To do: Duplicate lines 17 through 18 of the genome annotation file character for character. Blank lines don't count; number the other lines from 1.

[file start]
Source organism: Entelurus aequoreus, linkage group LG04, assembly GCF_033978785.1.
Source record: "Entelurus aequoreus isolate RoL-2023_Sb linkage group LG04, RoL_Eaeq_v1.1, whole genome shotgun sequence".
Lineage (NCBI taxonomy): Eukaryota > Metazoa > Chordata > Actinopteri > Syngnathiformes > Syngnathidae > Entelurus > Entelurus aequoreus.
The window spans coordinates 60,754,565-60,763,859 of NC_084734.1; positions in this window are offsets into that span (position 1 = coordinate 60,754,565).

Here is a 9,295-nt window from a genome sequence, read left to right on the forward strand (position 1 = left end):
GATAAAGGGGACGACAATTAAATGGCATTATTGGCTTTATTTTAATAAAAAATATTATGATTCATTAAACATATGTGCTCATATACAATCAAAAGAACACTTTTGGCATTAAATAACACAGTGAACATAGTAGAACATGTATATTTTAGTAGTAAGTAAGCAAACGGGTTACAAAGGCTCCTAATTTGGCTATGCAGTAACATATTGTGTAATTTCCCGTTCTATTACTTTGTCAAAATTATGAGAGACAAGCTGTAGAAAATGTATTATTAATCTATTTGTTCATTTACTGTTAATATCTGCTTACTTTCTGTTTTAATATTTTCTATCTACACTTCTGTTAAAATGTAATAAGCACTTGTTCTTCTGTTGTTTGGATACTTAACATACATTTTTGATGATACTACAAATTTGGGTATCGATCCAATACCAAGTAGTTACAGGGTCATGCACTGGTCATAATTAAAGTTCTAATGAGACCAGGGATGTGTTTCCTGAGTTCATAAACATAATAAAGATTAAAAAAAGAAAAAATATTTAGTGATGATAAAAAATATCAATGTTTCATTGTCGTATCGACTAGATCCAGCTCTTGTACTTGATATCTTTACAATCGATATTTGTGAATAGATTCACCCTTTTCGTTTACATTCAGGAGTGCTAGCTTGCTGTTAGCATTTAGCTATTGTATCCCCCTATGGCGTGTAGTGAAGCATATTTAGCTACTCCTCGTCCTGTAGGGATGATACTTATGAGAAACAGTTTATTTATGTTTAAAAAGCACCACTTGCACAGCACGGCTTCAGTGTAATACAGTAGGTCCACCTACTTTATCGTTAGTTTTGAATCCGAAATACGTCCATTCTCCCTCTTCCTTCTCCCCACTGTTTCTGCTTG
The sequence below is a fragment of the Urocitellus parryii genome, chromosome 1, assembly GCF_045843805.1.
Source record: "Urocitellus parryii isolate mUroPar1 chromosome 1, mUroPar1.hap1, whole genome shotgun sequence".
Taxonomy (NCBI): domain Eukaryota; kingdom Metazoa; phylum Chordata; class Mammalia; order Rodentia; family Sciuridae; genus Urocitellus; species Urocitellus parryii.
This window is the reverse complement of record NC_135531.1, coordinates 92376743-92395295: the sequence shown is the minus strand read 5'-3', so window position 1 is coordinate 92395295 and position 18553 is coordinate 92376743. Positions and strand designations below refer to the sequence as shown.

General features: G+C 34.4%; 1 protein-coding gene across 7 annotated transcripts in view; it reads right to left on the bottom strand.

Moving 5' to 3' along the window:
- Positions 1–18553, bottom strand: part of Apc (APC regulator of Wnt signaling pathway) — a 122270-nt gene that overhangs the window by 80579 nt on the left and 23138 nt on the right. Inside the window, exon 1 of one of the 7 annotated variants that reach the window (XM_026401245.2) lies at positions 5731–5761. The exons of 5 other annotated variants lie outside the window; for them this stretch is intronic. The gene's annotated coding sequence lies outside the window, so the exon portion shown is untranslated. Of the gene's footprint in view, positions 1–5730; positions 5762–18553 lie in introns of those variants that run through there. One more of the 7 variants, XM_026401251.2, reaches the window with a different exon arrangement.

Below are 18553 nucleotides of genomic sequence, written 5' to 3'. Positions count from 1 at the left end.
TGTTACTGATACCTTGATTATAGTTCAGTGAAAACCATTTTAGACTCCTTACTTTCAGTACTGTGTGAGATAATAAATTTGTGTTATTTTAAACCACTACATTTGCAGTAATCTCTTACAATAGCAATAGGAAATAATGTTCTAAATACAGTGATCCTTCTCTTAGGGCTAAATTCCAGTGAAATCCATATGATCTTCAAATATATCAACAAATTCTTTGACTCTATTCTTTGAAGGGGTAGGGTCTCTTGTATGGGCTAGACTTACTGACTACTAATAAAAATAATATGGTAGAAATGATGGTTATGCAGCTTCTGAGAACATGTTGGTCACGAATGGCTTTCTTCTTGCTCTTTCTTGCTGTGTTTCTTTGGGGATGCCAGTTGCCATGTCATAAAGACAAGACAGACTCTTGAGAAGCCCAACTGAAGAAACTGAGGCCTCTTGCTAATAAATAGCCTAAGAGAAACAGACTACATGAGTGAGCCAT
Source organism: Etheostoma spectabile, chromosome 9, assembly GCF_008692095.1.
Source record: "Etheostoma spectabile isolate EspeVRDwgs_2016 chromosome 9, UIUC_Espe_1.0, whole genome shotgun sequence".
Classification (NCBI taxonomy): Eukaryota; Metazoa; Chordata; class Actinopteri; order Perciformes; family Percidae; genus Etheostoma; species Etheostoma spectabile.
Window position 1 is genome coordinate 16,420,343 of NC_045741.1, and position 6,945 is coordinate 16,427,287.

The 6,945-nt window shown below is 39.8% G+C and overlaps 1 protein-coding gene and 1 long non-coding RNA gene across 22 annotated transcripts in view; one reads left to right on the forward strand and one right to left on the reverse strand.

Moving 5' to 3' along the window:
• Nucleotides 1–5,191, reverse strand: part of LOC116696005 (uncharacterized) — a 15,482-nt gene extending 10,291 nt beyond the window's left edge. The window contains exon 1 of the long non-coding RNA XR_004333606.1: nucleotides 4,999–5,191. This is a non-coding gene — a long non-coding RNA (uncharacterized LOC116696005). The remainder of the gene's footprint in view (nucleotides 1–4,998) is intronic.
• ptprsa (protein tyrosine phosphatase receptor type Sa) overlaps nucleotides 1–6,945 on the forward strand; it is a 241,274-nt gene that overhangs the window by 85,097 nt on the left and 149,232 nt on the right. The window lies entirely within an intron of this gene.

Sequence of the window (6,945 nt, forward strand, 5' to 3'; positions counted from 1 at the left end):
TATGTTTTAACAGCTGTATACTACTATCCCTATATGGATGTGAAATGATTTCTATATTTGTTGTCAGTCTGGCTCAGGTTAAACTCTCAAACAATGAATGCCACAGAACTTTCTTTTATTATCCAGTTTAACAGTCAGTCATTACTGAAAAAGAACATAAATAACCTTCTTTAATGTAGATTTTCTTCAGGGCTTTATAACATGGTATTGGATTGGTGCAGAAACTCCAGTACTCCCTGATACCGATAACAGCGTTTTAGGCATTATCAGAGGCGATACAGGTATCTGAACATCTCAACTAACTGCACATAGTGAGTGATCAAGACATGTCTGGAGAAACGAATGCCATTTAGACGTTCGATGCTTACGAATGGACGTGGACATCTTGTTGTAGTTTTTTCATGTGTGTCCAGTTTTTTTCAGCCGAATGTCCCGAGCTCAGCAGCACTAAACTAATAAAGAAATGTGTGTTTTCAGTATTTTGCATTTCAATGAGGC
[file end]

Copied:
Source record: "Etheostoma spectabile isolate EspeVRDwgs_2016 chromosome 9, UIUC_Espe_1.0, whole genome shotgun sequence".
Classification (NCBI taxonomy): Eukaryota; Metazoa; Chordata; class Actinopteri; order Perciformes; family Percidae; genus Etheostoma; species Etheostoma spectabile.